That doesn't mean that Richard and his pals had an easy time of it. Pied Piper is getting sued by Hooli, having their ideas stolen by competitors, and fighting off sharks who want to make a buck off their efforts. Through it all, they manage to just barely hold themselves together, often snatching victory from the jaws of defeat.

But one of the things Silicon Valley does well is to have its characters snatch defeat from the jaws of victory just as often. On any other show, Dinesh and Gilfoyle would get away with casually discussing allowing a jerky daredevil to die instead of informing him of the miscalculations he's made in his stunt planning. On Silicon Valley, they immediately get called on it.

As I mentioned, the laughs didn't come as powerfully or as often as they did in the first season, but that's balanced out by a marked improvement in the actual storytelling. The travails of Pied Piper make for an entirely believable arc, and the cast got rounded out by some much-needed female perspective. Suzanne Cryer, in particular, doesn't get a lot of screen time, but steals every moment she's in as Laurie, the direct, socially inept CEO of Raviga.

There's been a lot of quality television this year, so I don't know if Silicon Valley is going to make the Top Five this time around. But it's still a hell of a lot of fun, even without a metric ton of dick jokes. But seriously, you guys? I kind of miss the dick jokes.

Silicon Valley - Season 2: B+

Queen Takes Yawn

I've been cooling on reality shows lately, but there are still a couple I can get excited about. One, unsurprisingly, involves gorgeously-shot baked goods. And the other is RuPaul's Drag Race, which I consistently enthuse about here. Though I'm not very into drag culture in my day-to-day life, I love the show, and have never said a bad thing about it. It's even landed on my Top 5 of the year. I missed Season 6, so I was primed to jump into the fun and glamor and shade of Season 7.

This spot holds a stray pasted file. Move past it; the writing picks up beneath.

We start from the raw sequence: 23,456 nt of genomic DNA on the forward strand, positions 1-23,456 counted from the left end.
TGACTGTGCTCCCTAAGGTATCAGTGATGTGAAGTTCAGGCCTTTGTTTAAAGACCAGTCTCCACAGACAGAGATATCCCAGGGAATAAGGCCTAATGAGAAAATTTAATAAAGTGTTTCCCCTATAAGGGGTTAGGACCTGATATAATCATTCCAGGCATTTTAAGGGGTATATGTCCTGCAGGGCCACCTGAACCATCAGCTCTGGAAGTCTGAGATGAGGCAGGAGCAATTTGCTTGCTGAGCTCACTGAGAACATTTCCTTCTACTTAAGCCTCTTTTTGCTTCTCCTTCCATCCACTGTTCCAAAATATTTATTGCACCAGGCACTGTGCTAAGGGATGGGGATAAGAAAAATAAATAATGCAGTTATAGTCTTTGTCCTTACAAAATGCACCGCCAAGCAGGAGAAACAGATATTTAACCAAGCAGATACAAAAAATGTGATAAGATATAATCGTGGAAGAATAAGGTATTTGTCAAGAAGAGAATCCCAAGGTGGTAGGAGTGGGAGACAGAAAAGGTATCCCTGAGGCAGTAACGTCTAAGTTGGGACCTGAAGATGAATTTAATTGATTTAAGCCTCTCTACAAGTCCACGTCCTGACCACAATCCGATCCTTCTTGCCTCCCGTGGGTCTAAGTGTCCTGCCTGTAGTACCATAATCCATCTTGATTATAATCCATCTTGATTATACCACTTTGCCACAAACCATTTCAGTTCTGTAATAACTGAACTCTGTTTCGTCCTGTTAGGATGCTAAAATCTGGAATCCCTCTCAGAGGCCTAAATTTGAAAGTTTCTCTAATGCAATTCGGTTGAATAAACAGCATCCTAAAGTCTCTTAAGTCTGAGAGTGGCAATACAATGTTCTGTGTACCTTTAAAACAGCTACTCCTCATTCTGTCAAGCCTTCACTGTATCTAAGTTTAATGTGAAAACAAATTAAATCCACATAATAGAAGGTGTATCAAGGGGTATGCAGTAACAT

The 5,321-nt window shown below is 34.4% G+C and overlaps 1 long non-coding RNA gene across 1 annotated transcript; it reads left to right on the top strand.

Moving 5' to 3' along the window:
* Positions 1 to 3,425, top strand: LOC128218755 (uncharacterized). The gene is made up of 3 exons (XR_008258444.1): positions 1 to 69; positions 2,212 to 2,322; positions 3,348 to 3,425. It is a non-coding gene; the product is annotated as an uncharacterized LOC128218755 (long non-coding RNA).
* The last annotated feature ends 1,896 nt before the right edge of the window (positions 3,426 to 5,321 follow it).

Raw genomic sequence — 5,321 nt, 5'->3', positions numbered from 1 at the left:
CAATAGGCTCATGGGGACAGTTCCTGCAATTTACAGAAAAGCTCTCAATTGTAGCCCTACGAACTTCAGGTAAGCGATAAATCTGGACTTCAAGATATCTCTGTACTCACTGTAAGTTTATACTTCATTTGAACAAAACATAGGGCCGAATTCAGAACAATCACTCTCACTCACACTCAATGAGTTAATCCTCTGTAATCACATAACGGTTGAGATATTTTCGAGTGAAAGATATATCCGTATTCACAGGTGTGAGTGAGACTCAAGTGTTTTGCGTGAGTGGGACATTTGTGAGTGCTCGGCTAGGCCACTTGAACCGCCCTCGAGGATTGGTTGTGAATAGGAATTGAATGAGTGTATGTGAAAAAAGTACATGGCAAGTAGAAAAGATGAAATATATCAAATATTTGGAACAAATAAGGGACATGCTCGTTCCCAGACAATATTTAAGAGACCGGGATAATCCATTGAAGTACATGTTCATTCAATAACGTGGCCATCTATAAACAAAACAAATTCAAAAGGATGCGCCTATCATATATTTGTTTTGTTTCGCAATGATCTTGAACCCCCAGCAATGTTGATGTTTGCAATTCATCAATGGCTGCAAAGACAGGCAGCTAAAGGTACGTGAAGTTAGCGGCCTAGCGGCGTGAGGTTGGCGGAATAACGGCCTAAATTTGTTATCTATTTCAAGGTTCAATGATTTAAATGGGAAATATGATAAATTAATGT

Sweet Manila Luzon, what happened? I could just about understand it if this show had a bad season, but can't come up with a convincing excuse for how this turned out to be so... goddamn... boring. The challenges weren't very different, and the replacements on the judging panel were a welcome change, so it would seem clear what went wrong. Either the world has run out of interesting drag queens, or whoever was in charge of casting this season is on a heavy dose of Xanax.

If I had to single any of them out for praise, it would be Katya, who almost single-handedly elevated the season, but a single queen can only do so much. Everyone else was either fine-but-not-terribly-remarkable (Violet and Ginger) or so dull they don't even merit mention (everyone else).

Every show has bumps in the road. And the great ones are allowed a couple before they fall off my radar. So while I'll no doubt be tuning in for Season 8, this year's wad of blah needs to sashay away.

RuPaul's Drag Race - Season 7: C+

Men Are From Mars

There are things I like and things I dislike in the pop culture world, but it's becoming more and more difficult to surprise me. Not that I consider myself cynical or jaded or anything. It's just that there don't seem to be many new techniques to apply to entertainment these days. Things tend to follow patterns, and one of the more settled patterns is that the second part of a trilogy is generally the weakest of the three, and is never as good as the first. The Empire Strikes Back is the exception that proves the rule: Number Two lives up to that description.